02/01/2018 07:05 SAST | Updated 02/01/2018 07:32 SAST

Numsa: Make Joining Workers' Party A New Year's Resolution

Numsa says its workers' party is the only way to reduce poverty.

Rogan Ward / Reuters
Suspended general secretary of the Congress of South African Trade Unions (Cosatu) Zwelinzima Vavi (C) protests with members of the National Union of Metal Workers of South Africa (Numsa) as they march through Durban on March 19, 2014, protesting against youth unemployment.

South Africans should make joining the National Union on Metal Workers of South Africa's (Numsa's) new workers' party their New Year's resolution, the union said on Monday. News24 reported that Numsa general secretary Irvin Jim called on those who "genuinely see themselves as communists" to help to build the party. A name for the party has not been announced.

"We call on you to help us build a workers' party which will fight in the interests of the working class and the poor.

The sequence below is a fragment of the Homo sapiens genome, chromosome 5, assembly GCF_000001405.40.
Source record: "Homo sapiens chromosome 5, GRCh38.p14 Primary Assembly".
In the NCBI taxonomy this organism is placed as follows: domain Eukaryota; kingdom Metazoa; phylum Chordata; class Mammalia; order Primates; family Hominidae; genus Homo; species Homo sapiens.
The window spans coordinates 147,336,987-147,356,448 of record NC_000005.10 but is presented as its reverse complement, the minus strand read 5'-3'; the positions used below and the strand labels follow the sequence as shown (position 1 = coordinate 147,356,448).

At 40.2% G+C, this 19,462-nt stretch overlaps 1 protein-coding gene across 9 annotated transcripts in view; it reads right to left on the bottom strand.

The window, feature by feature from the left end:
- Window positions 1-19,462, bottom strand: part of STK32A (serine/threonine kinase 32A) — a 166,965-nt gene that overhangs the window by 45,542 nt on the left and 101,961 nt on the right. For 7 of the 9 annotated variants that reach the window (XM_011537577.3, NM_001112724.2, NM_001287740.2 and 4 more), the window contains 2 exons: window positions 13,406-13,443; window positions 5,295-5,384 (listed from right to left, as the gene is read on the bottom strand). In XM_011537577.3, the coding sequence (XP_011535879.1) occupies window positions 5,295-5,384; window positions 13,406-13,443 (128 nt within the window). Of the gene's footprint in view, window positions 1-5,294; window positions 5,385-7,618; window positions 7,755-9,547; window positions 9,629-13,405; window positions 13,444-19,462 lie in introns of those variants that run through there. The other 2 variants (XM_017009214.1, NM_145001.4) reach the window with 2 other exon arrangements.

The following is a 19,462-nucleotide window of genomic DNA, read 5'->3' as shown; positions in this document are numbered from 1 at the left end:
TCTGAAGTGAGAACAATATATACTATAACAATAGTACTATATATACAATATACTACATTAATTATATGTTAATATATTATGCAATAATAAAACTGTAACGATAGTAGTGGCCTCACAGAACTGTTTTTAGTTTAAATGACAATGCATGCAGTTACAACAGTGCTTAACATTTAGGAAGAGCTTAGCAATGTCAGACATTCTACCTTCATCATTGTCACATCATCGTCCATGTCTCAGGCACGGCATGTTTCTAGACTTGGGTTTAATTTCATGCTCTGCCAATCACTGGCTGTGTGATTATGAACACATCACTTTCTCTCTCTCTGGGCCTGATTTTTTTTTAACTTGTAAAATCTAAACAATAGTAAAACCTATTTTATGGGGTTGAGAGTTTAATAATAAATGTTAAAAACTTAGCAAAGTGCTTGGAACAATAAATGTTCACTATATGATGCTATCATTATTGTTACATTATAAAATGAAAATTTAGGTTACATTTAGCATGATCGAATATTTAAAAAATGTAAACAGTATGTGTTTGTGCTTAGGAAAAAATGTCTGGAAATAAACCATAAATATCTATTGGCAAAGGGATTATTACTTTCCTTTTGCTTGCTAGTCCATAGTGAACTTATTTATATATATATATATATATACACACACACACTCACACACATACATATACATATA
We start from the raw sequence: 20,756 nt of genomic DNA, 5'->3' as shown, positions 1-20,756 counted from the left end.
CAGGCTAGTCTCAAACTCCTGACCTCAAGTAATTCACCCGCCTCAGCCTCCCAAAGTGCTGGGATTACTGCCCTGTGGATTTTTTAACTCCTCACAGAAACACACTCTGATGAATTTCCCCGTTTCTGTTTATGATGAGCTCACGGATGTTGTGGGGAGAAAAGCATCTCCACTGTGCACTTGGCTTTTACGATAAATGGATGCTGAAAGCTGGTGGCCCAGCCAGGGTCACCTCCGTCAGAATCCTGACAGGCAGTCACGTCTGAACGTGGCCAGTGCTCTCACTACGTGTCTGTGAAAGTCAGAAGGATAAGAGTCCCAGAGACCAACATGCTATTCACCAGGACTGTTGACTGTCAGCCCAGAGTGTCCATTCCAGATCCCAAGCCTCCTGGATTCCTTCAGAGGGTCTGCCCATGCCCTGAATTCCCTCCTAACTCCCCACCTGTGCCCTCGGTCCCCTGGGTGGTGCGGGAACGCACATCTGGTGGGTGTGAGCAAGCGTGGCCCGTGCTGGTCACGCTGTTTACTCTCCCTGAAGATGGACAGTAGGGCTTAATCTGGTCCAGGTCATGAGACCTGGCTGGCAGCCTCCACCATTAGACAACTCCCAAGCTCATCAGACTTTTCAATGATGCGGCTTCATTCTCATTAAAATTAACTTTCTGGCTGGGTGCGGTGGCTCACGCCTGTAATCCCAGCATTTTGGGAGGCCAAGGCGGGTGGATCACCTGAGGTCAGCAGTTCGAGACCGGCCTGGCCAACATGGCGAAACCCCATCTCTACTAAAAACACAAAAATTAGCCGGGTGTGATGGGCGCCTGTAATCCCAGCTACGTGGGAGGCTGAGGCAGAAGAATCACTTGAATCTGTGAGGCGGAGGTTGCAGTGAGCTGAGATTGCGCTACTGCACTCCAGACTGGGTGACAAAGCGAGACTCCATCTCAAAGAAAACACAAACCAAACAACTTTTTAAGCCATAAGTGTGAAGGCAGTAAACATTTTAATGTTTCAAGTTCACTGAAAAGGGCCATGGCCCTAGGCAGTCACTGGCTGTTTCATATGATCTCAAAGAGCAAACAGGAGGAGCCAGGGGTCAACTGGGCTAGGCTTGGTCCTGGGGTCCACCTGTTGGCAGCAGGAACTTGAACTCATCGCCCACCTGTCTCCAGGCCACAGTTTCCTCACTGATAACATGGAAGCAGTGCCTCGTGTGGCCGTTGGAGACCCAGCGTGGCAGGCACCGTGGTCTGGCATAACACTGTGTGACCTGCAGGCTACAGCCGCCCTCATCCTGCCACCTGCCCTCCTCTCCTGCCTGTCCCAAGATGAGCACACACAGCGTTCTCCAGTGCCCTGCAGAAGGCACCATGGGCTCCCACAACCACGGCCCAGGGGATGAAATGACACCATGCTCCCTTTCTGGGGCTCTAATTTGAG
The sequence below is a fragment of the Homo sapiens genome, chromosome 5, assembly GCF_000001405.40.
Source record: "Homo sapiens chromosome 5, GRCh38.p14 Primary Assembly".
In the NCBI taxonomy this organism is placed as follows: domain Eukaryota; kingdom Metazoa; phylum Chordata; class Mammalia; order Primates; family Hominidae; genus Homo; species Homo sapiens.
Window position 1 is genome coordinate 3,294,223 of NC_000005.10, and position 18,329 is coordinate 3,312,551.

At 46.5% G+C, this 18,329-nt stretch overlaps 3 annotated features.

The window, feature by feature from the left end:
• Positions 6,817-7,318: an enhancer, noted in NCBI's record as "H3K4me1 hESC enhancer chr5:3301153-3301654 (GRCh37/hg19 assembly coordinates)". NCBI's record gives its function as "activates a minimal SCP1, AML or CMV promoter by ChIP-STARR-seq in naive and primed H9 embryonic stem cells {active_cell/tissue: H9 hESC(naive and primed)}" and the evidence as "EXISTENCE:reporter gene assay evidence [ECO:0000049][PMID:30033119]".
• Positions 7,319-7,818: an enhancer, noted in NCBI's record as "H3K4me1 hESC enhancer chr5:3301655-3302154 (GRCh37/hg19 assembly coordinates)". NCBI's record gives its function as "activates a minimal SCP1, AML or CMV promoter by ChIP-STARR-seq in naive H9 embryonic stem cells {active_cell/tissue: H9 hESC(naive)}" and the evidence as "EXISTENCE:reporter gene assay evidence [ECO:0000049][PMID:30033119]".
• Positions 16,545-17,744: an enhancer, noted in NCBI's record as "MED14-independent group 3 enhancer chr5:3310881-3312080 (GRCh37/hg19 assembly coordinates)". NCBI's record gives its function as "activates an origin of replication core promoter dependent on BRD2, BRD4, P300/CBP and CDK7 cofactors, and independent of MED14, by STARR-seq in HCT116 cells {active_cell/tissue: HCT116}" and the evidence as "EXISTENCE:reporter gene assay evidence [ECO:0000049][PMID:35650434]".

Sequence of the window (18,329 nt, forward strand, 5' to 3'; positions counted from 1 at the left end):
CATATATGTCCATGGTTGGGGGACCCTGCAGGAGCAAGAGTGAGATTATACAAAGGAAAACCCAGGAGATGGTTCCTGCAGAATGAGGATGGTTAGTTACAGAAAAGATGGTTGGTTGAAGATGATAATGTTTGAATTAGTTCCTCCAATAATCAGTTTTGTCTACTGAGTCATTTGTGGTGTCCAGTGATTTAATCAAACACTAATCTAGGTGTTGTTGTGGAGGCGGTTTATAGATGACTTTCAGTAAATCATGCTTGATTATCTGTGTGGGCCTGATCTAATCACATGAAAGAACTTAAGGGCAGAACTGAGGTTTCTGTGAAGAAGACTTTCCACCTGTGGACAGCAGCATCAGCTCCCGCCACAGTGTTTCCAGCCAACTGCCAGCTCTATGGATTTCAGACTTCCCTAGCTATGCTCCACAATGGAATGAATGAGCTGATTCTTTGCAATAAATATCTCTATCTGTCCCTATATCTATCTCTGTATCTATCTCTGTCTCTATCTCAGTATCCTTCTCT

"The struggle for socialism is not an end in itself; it is a struggle for a communist classless society which Karl Marx correctly described as: 'from each according to his ability, to each according to his needs'," Jim reportedly said.

He added that regardless of who took over as party leader in December, the ANC remained committed to policies that made inequality worse.

"The very same people who stood by quietly whilst the state was actively looted by various factions of capital including the Gupta and the Rupert families are the ones who make up the top leadership structures of the ANC, and this includes [newly elected ANC president Cyril] Ramaphosa himself," Jim reportedly said.

Numsa resolved to start its own workers' party in May 2014, according to eNCA. At the time, the union said the party would be known as the United Front, a broad umbrella of "progressive" forces, before being formalised. To date, that has not happened.

Numsa formed the South African Federation of Trade Unions (Saftu) following its expulsion from Cosatu. In its end of year statement, Saftu also said it had little confidence in newly elected ANC president Cyril Ramaphosa.